Thursday, July 4, 2013

Drudge Manifesto depicts turning point in the evolution of news gathering

Drudge Manifesto by Matt Drudge
Published by New American Library (2000)

Matt Drudge is the reporter widely credited with breaking the Monika Lewinsky / Bill Clinton scandal and other high-profile political stories on his now famous website, The Drudge Report.

Drudge Manifesto is part a re-issuing of some of Drudge’s popular posts, part reflection on his first seven years as a reporter and part rebuke against the established media players of the day, who were suspicious of Drudge and the power he yielded with his keyboard and his connections.

His web site has become a leading source of breaking news and gossip, much to the resentment of large media companies with their teams of reporters and high overheads, and much to the chagrin of celebrities and politicians who often find themselves in Drudge’s crosshairs.

To his credit, Drudge makes some sharp observations about the role of the journalist in the Internet age, and how a single individual, working alone in an apartment, with nothing but a computer, an Internet connection and some well-place sources within Washington, can outfox the mightiest news organizations on the planet.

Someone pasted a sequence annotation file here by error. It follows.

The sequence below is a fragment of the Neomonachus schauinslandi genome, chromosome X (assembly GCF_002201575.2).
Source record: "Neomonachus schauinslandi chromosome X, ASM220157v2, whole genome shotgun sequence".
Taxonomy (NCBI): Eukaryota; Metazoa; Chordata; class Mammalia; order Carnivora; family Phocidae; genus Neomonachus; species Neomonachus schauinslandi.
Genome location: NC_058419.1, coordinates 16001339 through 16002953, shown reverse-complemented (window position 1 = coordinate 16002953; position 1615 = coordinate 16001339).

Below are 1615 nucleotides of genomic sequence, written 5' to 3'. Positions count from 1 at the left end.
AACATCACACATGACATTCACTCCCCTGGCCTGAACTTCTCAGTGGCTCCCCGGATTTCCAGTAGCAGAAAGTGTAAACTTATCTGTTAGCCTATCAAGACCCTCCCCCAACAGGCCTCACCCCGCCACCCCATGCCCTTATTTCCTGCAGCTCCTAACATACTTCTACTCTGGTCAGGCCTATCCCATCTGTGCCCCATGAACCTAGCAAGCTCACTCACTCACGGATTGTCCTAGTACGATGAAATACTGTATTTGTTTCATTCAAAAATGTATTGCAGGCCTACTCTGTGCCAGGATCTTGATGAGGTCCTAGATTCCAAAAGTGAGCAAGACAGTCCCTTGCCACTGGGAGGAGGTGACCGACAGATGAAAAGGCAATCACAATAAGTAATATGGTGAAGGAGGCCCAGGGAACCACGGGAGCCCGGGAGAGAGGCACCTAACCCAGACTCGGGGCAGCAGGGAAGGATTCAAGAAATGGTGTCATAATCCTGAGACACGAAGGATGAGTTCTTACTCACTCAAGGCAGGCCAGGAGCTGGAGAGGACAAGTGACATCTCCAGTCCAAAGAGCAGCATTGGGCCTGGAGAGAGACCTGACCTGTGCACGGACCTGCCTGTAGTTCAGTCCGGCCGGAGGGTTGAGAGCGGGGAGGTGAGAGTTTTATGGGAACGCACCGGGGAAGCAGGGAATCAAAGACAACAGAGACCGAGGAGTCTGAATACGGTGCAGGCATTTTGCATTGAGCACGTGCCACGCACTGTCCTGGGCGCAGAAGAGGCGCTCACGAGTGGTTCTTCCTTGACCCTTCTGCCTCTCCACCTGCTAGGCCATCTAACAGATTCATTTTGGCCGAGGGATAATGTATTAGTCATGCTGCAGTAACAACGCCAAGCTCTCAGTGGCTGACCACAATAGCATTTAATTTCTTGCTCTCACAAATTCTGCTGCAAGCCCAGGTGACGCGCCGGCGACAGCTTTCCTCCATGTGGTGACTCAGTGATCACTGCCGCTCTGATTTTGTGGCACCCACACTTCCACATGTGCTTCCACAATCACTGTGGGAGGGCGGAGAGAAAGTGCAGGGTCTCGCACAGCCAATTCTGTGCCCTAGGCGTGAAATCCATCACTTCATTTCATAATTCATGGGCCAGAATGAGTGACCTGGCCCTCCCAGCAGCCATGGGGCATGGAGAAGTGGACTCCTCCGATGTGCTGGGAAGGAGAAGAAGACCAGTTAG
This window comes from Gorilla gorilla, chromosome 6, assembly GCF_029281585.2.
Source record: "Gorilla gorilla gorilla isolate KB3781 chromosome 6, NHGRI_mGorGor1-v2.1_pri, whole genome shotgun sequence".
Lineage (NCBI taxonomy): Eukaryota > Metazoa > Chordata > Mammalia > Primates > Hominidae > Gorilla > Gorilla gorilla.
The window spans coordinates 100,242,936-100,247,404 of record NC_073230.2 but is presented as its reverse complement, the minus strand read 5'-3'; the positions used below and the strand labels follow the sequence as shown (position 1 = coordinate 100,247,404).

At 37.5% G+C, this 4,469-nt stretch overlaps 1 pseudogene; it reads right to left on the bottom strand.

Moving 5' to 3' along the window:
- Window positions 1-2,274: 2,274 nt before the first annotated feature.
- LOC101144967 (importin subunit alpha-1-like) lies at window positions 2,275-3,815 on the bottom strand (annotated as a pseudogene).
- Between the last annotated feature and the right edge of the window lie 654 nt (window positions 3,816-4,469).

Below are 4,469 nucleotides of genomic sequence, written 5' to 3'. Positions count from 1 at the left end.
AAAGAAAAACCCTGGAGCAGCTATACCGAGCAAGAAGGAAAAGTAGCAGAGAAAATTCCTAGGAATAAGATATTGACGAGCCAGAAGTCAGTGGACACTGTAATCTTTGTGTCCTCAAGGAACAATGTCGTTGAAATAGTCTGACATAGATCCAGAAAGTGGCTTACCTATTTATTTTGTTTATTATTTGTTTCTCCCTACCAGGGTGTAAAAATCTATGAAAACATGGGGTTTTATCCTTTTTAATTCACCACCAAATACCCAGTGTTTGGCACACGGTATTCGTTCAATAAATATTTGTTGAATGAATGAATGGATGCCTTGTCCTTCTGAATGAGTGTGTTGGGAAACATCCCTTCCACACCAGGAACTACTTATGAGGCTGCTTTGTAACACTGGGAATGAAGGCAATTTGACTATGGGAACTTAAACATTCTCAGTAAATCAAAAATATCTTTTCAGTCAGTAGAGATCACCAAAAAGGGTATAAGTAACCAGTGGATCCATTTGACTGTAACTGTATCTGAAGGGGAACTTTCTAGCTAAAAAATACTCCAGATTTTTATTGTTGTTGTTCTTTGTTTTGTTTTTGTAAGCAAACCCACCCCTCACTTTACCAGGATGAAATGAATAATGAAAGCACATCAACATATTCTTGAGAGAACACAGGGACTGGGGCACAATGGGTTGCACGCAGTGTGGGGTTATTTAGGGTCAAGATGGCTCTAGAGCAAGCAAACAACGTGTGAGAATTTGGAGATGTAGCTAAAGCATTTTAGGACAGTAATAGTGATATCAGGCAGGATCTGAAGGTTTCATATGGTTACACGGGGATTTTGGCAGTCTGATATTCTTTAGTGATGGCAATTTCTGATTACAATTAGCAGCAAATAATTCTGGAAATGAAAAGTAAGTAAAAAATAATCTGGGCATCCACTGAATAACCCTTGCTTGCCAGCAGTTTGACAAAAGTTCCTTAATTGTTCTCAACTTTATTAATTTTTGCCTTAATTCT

Here is Drudge addressing a question at the National Press Club in 1998.

Q. Do you think journalists should have any minimum educational requirements?
Drudge: “I guess I'm going to the wrong libraries, because I can't find any lawsuit – civil lawsuit approved by the president of the United States against a reporter. I can’t find it. I’d like to have that information for my litigation – put it in the court papers [Drudge is the only reporter ever to be sued by the White House]. Again, I don’t maintain that I am licensed or have credentials. I created my own. I don’t know what the problem is with that. It seems to me the more freedoms we have the better off we are. And you know, I don’t have a problem with chaos and new invention and confusion. I'm sure in the early days of electricity it was absolutely chaotic. The early days of cars, the horse farmers probably said, ‘What are those things?’ It’s not where I come from. I'm much more optimistic – knowing liberty and freedom is the right way to go, knowing a new invention is afoot that is going to realize things beyond anything we dreamed of. I'm not that scared of it.”

For anyone interested in the evolution of news gathering in the Internet age, Drudge Manifesto will not disappoint.


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